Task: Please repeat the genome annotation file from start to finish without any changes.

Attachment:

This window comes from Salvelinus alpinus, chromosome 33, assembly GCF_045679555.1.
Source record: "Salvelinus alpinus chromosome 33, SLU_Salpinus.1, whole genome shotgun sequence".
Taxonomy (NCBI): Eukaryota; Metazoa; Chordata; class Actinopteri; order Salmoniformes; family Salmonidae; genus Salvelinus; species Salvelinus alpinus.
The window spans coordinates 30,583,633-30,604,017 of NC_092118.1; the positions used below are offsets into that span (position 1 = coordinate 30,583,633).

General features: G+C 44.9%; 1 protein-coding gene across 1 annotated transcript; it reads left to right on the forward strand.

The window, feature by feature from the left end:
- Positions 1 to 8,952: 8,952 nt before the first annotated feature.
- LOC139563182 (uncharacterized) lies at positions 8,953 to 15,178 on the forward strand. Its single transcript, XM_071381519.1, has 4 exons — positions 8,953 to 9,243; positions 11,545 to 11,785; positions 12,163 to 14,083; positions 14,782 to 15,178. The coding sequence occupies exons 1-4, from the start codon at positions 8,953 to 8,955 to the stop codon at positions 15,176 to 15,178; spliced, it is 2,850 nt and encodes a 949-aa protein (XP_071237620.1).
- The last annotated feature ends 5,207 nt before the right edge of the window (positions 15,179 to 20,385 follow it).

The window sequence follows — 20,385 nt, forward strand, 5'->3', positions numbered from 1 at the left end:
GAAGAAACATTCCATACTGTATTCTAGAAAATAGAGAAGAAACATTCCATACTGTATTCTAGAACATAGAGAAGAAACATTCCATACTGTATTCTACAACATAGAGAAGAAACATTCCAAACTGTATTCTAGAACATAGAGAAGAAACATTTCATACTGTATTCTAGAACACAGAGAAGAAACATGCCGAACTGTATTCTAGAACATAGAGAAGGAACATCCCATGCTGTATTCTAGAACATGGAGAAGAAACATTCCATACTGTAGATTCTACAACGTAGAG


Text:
This window comes from Salvelinus alpinus, chromosome 33, assembly GCF_045679555.1.
Source record: "Salvelinus alpinus chromosome 33, SLU_Salpinus.1, whole genome shotgun sequence".
Taxonomy (NCBI): Eukaryota; Metazoa; Chordata; class Actinopteri; order Salmoniformes; family Salmonidae; genus Salvelinus; species Salvelinus alpinus.
The window spans coordinates 30,583,633-30,604,017 of NC_092118.1; the positions used below are offsets into that span (position 1 = coordinate 30,583,633).

General features: G+C 44.9%; 1 protein-coding gene across 1 annotated transcript; it reads left to right on the forward strand.

The window, feature by feature from the left end:
- Positions 1 to 8,952: 8,952 nt before the first annotated feature.
- LOC139563182 (uncharacterized) lies at positions 8,953 to 15,178 on the forward strand. Its single transcript, XM_071381519.1, has 4 exons — positions 8,953 to 9,243; positions 11,545 to 11,785; positions 12,163 to 14,083; positions 14,782 to 15,178. The coding sequence occupies exons 1-4, from the start codon at positions 8,953 to 8,955 to the stop codon at positions 15,176 to 15,178; spliced, it is 2,850 nt and encodes a 949-aa protein (XP_071237620.1).
- The last annotated feature ends 5,207 nt before the right edge of the window (positions 15,179 to 20,385 follow it).

The window sequence follows — 20,385 nt, forward strand, 5'->3', positions numbered from 1 at the left end:
GAAGAAACATTCCATACTGTATTCTAGAAAATAGAGAAGAAACATTCCATACTGTATTCTAGAACATAGAGAAGAAACATTCCATACTGTATTCTACAACATAGAGAAGAAACATTCCAAACTGTATTCTAGAACATAGAGAAGAAACATTTCATACTGTATTCTAGAACACAGAGAAGAAACATGCCGAACTGTATTCTAGAACATAGAGAAGGAACATCCCATGCTGTATTCTAGAACATGGAGAAGAAACATTCCATACTGTAGATTCTACAACGTAGAG